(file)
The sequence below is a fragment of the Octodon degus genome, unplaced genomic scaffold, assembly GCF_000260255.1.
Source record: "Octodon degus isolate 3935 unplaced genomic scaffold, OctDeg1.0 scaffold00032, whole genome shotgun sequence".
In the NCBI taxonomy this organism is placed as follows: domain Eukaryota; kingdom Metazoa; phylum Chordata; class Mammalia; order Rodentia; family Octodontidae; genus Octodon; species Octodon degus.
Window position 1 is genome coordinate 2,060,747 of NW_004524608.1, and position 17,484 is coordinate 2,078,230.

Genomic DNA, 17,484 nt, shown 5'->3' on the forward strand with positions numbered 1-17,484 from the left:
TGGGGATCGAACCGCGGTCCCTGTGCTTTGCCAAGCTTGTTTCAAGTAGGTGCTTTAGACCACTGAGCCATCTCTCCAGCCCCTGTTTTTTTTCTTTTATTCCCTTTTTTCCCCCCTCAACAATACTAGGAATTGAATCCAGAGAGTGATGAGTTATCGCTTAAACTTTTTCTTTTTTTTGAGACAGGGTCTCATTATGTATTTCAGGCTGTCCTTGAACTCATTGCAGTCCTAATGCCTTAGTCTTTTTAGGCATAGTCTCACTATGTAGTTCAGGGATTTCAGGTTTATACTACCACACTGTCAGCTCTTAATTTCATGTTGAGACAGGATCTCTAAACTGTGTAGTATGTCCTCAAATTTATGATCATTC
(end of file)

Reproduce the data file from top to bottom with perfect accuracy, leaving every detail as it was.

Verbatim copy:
The sequence below is a fragment of the Octodon degus genome, unplaced genomic scaffold, assembly GCF_000260255.1.
Source record: "Octodon degus isolate 3935 unplaced genomic scaffold, OctDeg1.0 scaffold00032, whole genome shotgun sequence".
In the NCBI taxonomy this organism is placed as follows: domain Eukaryota; kingdom Metazoa; phylum Chordata; class Mammalia; order Rodentia; family Octodontidae; genus Octodon; species Octodon degus.
Window position 1 is genome coordinate 2,060,747 of NW_004524608.1, and position 17,484 is coordinate 2,078,230.

Genomic DNA, 17,484 nt, shown 5'->3' on the forward strand with positions numbered 1-17,484 from the left:
TGGGGATCGAACCGCGGTCCCTGTGCTTTGCCAAGCTTGTTTCAAGTAGGTGCTTTAGACCACTGAGCCATCTCTCCAGCCCCTGTTTTTTTTCTTTTATTCCCTTTTTTCCCCCCTCAACAATACTAGGAATTGAATCCAGAGAGTGATGAGTTATCGCTTAAACTTTTTCTTTTTTTTGAGACAGGGTCTCATTATGTATTTCAGGCTGTCCTTGAACTCATTGCAGTCCTAATGCCTTAGTCTTTTTAGGCATAGTCTCACTATGTAGTTCAGGGATTTCAGGTTTATACTACCACACTGTCAGCTCTTAATTTCATGTTGAGACAGGATCTCTAAACTGTGTAGTATGTCCTCAAATTTATGATCATTC